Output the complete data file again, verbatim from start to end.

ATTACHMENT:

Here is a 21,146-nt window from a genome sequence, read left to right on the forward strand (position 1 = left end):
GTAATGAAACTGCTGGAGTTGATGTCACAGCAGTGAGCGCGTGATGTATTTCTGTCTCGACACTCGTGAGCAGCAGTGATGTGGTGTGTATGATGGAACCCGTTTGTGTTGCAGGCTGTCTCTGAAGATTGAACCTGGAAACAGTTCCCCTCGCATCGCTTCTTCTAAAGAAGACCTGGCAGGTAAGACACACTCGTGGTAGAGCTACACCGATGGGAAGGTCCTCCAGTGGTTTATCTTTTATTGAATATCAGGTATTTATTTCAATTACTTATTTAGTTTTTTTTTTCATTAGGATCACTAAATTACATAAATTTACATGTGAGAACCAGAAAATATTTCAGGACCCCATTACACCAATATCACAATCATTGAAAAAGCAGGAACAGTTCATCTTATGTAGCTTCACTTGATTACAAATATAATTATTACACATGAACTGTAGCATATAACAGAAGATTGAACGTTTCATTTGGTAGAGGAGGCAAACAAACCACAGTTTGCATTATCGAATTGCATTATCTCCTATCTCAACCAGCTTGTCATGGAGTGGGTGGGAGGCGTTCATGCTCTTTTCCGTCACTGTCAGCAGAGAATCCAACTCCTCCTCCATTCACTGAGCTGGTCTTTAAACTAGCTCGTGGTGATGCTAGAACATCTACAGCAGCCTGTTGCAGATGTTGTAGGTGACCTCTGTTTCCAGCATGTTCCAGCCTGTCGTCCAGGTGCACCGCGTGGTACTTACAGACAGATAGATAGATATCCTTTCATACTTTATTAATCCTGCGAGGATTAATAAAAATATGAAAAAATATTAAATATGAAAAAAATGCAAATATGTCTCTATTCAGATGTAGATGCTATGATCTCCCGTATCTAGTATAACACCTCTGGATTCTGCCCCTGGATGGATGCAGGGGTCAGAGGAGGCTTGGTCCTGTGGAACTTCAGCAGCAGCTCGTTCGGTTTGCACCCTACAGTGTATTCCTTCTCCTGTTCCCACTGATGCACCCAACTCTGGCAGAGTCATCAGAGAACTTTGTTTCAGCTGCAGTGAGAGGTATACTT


Here is a 21,146-nt window from a genome sequence, read left to right on the forward strand (position 1 = left end):
GTAATGAAACTGCTGGAGTTGATGTCACAGCAGTGAGCGCGTGATGTATTTCTGTCTCGACACTCGTGAGCAGCAGTGATGTGGTGTGTATGATGGAACCCGTTTGTGTTGCAGGCTGTCTCTGAAGATTGAACCTGGAAACAGTTCCCCTCGCATCGCTTCTTCTAAAGAAGACCTGGCAGGTAAGACACACTCGTGGTAGAGCTACACCGATGGGAAGGTCCTCCAGTGGTTTATCTTTTATTGAATATCAGGTATTTATTTCAATTACTTATTTAGTTTTTTTTTTCATTAGGATCACTAAATTACATAAATTTACATGTGAGAACCAGAAAATATTTCAGGACCCCATTACACCAATATCACAATCATTGAAAAAGCAGGAACAGTTCATCTTATGTAGCTTCACTTGATTACAAATATAATTATTACACATGAACTGTAGCATATAACAGAAGATTGAACGTTTCATTTGGTAGAGGAGGCAAACAAACCACAGTTTGCATTATCGAATTGCATTATCTCCTATCTCAACCAGCTTGTCATGGAGTGGGTGGGAGGCGTTCATGCTCTTTTCCGTCACTGTCAGCAGAGAATCCAACTCCTCCTCCATTCACTGAGCTGGTCTTTAAACTAGCTCGTGGTGATGCTAGAACATCTACAGCAGCCTGTTGCAGATGTTGTAGGTGACCTCTGTTTCCAGCATGTTCCAGCCTGTCGTCCAGGTGCACCGCGTGGTACTTACAGACAGATAGATAGATATCCTTTCATACTTTATTAATCCTGCGAGGATTAATAAAAATATGAAAAAATATTAAATATGAAAAAAATGCAAATATGTCTCTATTCAGATGTAGATGCTATGATCTCCCGTATCTAGTATAACACCTCTGGATTCTGCCCCTGGATGGATGCAGGGGTCAGAGGAGGCTTGGTCCTGTGGAACTTCAGCAGCAGCTCGTTCGGTTTGCACCCTACAGTGTATTCCTTCTCCTGTTCCCACTGATGCACCCAACTCTGGCAGAGTCATCAGAGAACTTTGTTTCAGCTGCAGTGAGAGGTATACTT